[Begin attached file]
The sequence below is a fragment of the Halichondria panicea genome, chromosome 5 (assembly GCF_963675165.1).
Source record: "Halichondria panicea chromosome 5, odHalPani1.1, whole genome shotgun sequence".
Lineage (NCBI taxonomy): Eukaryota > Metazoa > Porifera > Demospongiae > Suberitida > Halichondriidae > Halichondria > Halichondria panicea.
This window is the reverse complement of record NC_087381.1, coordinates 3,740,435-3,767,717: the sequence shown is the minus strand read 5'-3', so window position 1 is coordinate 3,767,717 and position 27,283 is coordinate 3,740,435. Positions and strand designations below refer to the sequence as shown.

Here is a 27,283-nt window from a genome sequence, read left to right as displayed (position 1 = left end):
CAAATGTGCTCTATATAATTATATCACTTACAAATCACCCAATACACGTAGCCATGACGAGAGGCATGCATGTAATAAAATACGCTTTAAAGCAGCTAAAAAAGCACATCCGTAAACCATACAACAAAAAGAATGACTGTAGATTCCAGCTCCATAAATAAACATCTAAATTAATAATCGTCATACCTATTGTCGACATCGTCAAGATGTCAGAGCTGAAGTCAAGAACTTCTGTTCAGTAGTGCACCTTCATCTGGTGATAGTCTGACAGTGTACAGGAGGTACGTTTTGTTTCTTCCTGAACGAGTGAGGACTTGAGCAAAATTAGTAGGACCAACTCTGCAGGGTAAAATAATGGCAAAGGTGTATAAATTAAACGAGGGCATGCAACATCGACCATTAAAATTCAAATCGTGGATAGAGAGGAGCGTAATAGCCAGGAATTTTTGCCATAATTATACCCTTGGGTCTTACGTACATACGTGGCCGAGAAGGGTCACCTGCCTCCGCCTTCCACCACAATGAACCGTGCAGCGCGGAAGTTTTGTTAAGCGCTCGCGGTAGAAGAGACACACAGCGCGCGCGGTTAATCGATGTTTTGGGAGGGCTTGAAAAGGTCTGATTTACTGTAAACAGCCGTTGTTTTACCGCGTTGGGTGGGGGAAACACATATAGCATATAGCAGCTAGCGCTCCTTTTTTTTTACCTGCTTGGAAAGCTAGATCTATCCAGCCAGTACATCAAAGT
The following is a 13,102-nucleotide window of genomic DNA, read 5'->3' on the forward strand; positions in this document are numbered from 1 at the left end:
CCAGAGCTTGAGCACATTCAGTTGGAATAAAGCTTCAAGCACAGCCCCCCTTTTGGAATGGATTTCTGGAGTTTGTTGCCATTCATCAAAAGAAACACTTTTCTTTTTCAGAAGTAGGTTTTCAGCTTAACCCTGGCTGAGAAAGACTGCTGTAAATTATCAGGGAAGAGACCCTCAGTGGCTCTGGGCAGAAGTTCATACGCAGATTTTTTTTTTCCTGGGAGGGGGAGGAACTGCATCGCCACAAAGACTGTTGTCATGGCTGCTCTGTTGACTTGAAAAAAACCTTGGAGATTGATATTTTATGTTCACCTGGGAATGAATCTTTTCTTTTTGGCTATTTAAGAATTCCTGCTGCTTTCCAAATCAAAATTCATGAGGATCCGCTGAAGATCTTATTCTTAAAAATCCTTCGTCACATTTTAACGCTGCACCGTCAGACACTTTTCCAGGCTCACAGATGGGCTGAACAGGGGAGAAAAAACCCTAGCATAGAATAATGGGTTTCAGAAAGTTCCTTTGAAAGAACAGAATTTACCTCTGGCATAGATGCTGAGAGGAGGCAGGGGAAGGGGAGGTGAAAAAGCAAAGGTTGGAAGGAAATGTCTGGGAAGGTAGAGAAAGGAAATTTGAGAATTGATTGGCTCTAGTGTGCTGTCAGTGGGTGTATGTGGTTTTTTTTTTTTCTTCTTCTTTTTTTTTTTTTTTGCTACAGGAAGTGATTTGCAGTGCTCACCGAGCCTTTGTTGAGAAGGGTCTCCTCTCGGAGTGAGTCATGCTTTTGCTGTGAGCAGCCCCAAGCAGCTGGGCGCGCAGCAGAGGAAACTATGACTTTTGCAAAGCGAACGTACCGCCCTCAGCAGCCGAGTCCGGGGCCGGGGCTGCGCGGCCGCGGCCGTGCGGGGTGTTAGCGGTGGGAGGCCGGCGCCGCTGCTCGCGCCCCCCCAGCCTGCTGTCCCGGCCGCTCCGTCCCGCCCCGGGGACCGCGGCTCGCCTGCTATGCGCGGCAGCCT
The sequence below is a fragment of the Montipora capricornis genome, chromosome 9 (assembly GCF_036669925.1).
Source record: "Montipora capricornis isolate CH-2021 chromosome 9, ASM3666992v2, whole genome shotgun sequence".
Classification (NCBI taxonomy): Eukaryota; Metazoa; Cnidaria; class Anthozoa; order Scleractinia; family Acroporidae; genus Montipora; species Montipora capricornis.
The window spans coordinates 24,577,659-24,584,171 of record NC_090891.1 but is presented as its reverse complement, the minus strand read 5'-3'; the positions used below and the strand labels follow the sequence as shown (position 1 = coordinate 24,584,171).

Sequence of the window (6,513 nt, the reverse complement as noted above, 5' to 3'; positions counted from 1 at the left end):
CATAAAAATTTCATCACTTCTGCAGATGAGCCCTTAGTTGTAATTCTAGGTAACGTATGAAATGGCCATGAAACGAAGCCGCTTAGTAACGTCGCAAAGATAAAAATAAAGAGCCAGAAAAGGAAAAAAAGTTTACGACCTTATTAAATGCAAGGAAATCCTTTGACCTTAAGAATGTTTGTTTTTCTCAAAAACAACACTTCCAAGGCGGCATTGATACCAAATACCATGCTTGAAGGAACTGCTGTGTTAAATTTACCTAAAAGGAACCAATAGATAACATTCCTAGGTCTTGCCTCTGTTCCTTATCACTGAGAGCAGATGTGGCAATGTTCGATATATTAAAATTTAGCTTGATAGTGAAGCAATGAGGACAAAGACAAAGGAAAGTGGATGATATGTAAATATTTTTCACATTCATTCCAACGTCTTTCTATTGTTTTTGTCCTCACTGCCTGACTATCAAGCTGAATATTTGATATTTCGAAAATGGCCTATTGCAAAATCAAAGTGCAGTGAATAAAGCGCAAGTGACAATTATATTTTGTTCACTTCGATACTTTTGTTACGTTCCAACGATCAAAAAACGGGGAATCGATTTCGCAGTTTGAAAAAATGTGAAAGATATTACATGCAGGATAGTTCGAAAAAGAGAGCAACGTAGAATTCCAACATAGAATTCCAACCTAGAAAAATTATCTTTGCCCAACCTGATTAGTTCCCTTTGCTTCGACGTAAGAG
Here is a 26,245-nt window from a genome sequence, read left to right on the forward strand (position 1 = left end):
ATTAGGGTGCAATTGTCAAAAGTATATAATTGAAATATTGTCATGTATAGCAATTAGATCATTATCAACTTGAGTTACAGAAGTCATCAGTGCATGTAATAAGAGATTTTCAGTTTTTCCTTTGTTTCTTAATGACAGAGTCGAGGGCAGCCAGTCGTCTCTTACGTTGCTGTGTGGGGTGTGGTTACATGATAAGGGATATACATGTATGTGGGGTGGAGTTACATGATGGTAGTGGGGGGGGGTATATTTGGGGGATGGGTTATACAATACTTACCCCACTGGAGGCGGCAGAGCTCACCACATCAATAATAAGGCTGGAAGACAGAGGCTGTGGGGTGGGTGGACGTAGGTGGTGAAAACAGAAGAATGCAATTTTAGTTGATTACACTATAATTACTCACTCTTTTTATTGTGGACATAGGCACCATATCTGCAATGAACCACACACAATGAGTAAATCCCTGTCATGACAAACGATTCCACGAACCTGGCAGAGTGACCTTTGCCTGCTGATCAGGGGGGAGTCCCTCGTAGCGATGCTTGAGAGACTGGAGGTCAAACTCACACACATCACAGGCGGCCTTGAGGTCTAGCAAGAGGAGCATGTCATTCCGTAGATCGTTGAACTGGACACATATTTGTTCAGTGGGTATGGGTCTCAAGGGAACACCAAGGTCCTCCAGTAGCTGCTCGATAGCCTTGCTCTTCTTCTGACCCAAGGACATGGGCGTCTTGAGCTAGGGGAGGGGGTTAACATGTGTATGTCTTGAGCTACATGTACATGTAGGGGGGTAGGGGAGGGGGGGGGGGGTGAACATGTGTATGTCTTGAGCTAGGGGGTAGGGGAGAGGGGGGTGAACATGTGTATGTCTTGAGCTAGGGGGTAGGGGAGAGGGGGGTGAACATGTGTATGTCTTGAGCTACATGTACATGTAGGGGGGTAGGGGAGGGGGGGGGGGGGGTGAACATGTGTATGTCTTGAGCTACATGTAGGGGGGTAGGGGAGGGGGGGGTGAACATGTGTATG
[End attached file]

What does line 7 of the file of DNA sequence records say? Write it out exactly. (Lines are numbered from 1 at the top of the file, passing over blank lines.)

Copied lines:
The following is a 13,102-nucleotide window of genomic DNA, read 5'->3' on the forward strand; positions in this document are numbered from 1 at the left end: